Mercury 1 Iodide

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mercury 1 iodide is a red-orange crystal that is soluble in alcohol, ether, chloroform, ethyl acetate and olive oil. It is a semiconductor material used in some x-ray and gamma-ray detection and imaging equipment operating at room temperature. It is also used in the preparation of Nessler’s reagent for detection of ammonia, and was formerly used as a treatment for syphilis. Mercury (II) iodide is very sensitive to light and heat; when it is heated above the transition temperature of 126oC it turns yellow but will return to the red-orange alpha form upon cooling.

It is a highly toxic poison if swallowed, but is less soluble in the stomach than its salts, allowing for prompt gastric emptying and subsequent recovery. It is absorbed through the skin and may cause nerve damage in high doses. It is also a strong irritant, irritating to the eyes and respiratory tract and is known to be carcinogenic.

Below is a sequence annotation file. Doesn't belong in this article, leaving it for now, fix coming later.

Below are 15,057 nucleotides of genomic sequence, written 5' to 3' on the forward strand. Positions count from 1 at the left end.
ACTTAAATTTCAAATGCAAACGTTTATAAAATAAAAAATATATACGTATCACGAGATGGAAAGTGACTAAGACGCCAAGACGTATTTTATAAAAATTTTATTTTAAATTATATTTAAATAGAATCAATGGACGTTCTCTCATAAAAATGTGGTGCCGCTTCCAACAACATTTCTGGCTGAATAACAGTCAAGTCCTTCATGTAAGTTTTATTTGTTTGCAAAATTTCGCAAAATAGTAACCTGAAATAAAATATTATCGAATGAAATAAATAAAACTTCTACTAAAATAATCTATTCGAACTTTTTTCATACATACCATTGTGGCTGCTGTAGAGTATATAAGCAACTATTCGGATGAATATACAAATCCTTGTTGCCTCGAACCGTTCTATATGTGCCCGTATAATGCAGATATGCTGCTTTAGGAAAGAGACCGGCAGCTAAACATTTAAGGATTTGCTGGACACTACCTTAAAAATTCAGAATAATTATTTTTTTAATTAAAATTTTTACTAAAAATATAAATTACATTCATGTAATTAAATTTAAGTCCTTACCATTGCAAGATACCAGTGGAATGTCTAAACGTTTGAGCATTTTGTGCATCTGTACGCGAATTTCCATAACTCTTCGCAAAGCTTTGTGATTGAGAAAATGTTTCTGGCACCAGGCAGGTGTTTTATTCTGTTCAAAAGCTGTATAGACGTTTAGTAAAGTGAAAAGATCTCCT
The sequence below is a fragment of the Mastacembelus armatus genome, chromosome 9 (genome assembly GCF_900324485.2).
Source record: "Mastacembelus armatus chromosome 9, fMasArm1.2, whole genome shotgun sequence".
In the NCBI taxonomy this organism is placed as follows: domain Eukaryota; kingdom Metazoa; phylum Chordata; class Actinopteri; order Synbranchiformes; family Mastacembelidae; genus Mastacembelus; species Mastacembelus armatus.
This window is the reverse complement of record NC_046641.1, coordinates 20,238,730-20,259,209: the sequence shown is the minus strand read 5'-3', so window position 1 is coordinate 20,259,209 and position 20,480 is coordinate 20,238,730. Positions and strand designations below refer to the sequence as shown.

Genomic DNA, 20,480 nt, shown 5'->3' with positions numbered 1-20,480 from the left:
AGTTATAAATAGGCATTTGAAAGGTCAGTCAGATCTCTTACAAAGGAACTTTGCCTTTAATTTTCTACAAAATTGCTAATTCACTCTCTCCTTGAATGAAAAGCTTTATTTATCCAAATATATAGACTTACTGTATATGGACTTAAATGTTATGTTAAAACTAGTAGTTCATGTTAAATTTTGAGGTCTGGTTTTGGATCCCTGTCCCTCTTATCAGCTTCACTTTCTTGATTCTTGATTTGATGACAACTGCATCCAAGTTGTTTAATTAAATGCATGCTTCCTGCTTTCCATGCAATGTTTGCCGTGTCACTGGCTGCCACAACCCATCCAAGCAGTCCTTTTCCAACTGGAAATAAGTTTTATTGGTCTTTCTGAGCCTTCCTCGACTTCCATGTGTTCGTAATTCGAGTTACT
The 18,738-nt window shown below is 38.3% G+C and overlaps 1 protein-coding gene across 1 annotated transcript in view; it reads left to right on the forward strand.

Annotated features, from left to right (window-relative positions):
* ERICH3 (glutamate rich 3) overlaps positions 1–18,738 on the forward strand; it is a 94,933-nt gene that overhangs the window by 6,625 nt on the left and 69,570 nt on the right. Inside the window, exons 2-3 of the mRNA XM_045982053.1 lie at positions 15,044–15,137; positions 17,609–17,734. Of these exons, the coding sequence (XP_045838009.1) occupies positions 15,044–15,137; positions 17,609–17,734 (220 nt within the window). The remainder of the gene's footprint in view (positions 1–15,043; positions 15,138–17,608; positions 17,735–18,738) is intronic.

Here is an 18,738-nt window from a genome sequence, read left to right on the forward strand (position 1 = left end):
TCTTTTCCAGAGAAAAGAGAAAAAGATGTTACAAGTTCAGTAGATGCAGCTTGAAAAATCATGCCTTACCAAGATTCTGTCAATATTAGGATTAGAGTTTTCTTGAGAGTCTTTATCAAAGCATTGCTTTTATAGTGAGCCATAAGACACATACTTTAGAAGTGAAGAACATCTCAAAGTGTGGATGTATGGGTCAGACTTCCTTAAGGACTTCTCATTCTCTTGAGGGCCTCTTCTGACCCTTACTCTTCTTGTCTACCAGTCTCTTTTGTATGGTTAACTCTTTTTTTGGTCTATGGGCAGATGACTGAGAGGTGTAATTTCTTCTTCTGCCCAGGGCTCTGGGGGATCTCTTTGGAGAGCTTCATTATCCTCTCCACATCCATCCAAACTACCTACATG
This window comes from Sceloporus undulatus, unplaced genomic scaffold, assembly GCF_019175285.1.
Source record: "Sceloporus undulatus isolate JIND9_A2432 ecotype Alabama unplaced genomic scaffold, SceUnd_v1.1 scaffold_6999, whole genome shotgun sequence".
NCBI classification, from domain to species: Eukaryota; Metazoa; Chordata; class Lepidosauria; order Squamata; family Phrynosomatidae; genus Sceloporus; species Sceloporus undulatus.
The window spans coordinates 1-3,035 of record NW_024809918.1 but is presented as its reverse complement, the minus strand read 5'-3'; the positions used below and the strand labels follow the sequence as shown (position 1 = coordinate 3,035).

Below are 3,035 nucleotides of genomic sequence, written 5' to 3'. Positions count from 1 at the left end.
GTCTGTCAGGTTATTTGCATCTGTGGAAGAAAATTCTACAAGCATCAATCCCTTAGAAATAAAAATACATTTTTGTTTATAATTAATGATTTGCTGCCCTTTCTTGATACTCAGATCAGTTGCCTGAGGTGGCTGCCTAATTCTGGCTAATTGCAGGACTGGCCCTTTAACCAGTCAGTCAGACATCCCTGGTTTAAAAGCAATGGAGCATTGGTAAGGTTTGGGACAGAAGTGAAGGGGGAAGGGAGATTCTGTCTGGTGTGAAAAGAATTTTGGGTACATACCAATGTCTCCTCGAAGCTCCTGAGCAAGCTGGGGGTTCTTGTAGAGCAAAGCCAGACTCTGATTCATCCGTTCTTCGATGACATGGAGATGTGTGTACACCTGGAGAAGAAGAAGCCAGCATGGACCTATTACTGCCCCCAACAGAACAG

The chemical is listed as a hazardous air pollutant under the Clean Air Act, and is classified as toxic by inhalation and ingestion. It is also a potent neurotoxin.

Hand protection must be worn when handling mercury iodide. Nitrile or neoprene gloves are recommended. Eye protection must be worn, preferably an approved pair of chemical splash goggles. Mercury iodide should be stored in a cool, dry area, away from moisture and sunlight. It is also very flammable, and the fumes are a fire hazard. Mercury iodide should never be placed in an open flame.